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weeks, demonstrators took to the streets, demanding an end to police brutality, compensation for victims, and the reform of nigeria's police force. they also want officers guilty of extra editions, torture, and disappearances to be punished. in a shocking move captured on mobile phones, security personnel used live rounds on demonstrators tuesday after a curfew was announced. he has been part of the protest since it started. a brother missing for 12 years was last seen in the now disbanded center of the protests. she watched the president's address on television and is personally not impressed. >> the president does not have respect for us. he doesn't think our lives are worth it.
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but we have to make him understand that we know what we are asking for and we're going to get will be ask for. reporter: she said the protesters will meet and decide their next action. all day thursday, secured a personnel were kept busy as mobs attacked police stations, looting and burning properties across the city. here, one of nigeria's main presence is on fire -- prisons is on fire. it's the fifth to be attacked in three days. more than 1700 prisoners are still at large. the past two weeks have been the most difficult for this nation of over 200 million people since its return to tanaka see -- two democracy -- to democracy in 1999. al jazeera. anchor: official results from 37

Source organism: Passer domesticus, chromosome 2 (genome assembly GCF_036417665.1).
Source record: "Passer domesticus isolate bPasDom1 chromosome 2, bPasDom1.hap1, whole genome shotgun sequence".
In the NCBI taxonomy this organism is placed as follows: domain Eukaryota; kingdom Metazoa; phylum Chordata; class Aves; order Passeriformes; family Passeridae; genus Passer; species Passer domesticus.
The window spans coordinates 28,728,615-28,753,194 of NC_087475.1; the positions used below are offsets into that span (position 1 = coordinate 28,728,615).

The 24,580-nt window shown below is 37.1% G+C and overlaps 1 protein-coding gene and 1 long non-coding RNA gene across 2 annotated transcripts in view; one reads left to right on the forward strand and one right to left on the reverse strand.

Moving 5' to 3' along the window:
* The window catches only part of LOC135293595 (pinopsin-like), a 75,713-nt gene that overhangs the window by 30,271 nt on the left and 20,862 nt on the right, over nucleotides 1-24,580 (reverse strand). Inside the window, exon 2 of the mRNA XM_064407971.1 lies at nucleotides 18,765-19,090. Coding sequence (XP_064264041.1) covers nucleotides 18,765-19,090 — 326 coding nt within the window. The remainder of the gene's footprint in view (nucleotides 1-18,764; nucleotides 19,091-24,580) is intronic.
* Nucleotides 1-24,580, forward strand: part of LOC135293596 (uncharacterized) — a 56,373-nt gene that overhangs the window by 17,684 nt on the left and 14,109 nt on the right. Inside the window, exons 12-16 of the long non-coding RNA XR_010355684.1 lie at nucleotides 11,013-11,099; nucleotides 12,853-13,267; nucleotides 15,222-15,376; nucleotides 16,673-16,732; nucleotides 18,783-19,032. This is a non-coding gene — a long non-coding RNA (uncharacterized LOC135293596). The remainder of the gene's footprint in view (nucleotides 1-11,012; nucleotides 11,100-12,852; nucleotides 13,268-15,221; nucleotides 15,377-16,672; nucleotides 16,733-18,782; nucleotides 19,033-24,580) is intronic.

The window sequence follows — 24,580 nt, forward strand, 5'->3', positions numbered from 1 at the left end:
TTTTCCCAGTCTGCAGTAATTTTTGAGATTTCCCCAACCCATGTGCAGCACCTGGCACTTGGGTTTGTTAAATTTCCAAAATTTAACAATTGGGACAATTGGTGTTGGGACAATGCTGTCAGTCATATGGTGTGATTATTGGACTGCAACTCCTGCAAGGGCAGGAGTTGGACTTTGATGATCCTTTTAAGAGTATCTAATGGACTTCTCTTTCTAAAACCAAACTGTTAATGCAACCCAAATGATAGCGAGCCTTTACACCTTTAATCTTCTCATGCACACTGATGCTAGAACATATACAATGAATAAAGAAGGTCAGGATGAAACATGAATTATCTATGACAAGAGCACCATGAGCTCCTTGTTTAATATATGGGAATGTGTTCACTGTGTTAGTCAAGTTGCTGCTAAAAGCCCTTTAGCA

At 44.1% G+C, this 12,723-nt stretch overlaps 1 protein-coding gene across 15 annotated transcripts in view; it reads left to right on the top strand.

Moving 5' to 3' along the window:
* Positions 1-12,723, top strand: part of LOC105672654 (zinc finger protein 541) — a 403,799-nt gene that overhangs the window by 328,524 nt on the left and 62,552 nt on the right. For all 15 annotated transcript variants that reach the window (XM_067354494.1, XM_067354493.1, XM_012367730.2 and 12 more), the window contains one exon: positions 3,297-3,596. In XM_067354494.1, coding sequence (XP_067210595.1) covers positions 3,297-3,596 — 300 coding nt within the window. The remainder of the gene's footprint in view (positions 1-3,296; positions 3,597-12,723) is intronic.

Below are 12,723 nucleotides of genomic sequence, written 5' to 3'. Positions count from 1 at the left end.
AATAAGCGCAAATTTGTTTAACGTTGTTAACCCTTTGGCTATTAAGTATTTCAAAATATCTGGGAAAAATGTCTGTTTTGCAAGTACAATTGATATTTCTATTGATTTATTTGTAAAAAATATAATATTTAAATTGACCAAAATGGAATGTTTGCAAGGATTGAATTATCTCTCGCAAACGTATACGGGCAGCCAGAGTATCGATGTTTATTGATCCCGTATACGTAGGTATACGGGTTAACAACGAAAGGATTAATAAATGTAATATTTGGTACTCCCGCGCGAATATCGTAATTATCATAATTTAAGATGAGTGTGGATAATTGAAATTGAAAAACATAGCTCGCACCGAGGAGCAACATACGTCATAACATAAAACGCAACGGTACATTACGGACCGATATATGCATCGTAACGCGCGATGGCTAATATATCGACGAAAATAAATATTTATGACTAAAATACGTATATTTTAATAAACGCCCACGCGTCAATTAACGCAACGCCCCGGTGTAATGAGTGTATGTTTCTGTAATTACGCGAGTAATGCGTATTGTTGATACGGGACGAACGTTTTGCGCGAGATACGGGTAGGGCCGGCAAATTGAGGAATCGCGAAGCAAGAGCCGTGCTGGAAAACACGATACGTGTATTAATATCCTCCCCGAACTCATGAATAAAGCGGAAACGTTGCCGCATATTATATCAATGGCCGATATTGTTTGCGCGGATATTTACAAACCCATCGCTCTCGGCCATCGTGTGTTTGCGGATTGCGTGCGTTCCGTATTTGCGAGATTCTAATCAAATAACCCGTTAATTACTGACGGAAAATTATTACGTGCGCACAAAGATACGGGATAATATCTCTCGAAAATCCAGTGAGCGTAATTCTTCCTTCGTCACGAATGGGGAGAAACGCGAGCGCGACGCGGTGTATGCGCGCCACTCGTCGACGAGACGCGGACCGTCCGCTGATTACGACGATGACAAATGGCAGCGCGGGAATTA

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out of 38 of guinea's voting districts show the president winning a third term with a landslide victory. since sunday's election, 10 people have been killed and dozens of the others injured when security forces fired at supporters of the opposition presidential candidate. he says he has evidence of fraud and will contents -- contest the results. reporter: for a brief moment, the gunfire stops, interrupted by families who are in morning. 14 years old, 13 years old, and 10-year-old, these young victims were shot by security forces, some in the face, while they were celebrating the preliminary victory announcement in sunday's presidential vote. >> military fire on children,